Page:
Front Matter

Front Matter

Charles Enoch, Dewitt Marston, and Michael Taylor
Published Date:
September 2002
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© 2002 International Monetary Fund

Production: IMF Graphics Section

Cover design: Lai Oy Louie

Cover photo: Craig Stewart/SolusImages

Library of Congress Cataloging-in-Publication Data

Building strong banks through surveillance and resolution / editors Charles Enoch, David Marston, Michael Taylor.

  • p. cm.

Includes bibliographical references (p.).

ISBN 9781589060432

1. Banks and banking—Government policy. 2. Banks and banking—State supervision. 3. Financial institutions—Government policy. 4. Financial institutions—State supervision. 5. Monetary policy. 6. International Monetary Fund. I. Enoch, Charles. II. Marston, David. III. Taylor, Michael (Michael W.), 1962–

HG1551 .B85 2001



Price: $38.00

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The International Monetary Fund occupies a unique vantage point from which to survey the economic and financial systems of its 184 members. In recent years its role in financial sector surveillance has expanded significantly, reflecting increased recognition of the important interactions between financial (especially banking) system soundness and macroeconomic stability. Moreover, a number of member countries have called on the IMF’s advice and assistance to help resolve banking sector problems, often in the context of IMF-supported programs. Staff of the Monetary and Exchange Affairs Department (MAE) have been at the forefront of the IMF’s efforts in these areas. In consequence, they have built up a great reserve of expertise on some highly specialized issues in both financial sector surveillance and the resolution of banking sector problems.

This book forms part of the ongoing effort of the IMF to explain the standards and principles that guide it in its work. Many chapters have their origin in papers written for internal use as a means of sharing valuable expertise among a group of colleagues. While some were subsequently revised and published in the IMF Working Paper series, many have not previously been made publicly available. Their publication in the present volume is intended to disseminate them to the largest possible audience, and we hope that the principles and policy advice they contain will be widely discussed and analyzed.

Policy advice needs to be tailored to the circumstances of individual member countries, and there can be no off-the-peg or “cookie cutter” solutions to the issues discussed in this book. On the other hand, a sound financial system is like a safe automobile: whatever the differences in styling and design between different models, safety is a function of a set of basic, unvarying principles. Therefore, although policy advice may differ from country to country, it also needs to be based on a set of common principles, which are in turn supported by sound arguments and strong evidence. The chapters of this book attempt to set out some of those principles.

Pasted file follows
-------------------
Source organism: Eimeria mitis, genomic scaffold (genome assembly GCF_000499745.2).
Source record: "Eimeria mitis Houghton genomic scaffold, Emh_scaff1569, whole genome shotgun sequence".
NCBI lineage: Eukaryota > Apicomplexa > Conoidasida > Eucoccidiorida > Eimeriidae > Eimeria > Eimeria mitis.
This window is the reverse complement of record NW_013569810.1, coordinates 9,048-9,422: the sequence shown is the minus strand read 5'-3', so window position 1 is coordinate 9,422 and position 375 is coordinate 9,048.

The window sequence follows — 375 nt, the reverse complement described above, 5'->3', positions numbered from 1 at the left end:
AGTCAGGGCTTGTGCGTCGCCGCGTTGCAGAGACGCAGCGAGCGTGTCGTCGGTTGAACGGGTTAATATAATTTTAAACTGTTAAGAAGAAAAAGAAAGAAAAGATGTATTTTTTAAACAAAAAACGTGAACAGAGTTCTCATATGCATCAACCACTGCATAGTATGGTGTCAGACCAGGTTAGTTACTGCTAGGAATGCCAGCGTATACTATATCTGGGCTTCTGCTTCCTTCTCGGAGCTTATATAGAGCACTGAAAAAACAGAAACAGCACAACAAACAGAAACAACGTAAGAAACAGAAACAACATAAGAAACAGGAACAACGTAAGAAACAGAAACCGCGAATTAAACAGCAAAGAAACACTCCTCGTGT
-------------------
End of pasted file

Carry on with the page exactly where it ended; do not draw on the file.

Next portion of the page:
The range of issues with which MAE staff have dealt over recent years is very extensive, and only a small sample of them can be considered in the space of this book. Over the coming years, the IMF will continue to work with its members to help enhance financial sector stability. In the long run our aim must be to ensure that all financial systems are sufficiently robust and supervisory capacity is sufficiently well-developed to reduce the frequency of banking problems. However, even if this goal can be achieved, there will always be a role for the kind of special expertise that the IMF’s MAE department has developed. Continuing to develop and refine its work in this area represents a major task for the staff of this Department.

Stefan Ingves


Monetary and Exchange

Affairs Department, IMF


This book would not have been possible without the contribution of many people, both within the Monetary Exchange Affairs Department (MAE) and in other Departments of the International Monetary Fund. It is, first of all, one of the fruits of MAE’s ongoing work on banking sector issues, conducted first under the general guidance and supervision of the late Mr. Manuel Guitian, Director between 1995—98, and subsequently of Mr. Stefan Ingves, Director since 1999. We especially wish to record our thanks to Mr. V. Sundararajan, Deputy Director of MAE, for overseeing this project in his capacity of editor of the Operational Papers series in which many of the chapters first appeared. The individual chapters have also benefited from the comments of reviewers too numerous to mention here. However, among those who have offered comments on many—if not most—of the chapters of the book are Messrs. Tomás Baliño and Carl-Johan Lindgren. The contributions of other reviewers are recognized in each individual chapter. In addition, completion of the book has been greatly assisted by the support and encouragement offered by Mr. David Hoelscher, Mr. Marc Quintyn, and Ms. Claudia Dziobek, the last having played an especially valuable role by coordinating work on the Operational Papers. The book has also gained greatly from the editorial work performed on it by Ms. Natalie Baumer and by Mr. Jeffrey Hayden of the External Relations Department, who also coordinated the book’s production. Finally, we would like to thank Lidia Tokuda, Funke Fasalojo, Magally Bernal, and Sandra Solares for their excellent assistance in producing this volume.

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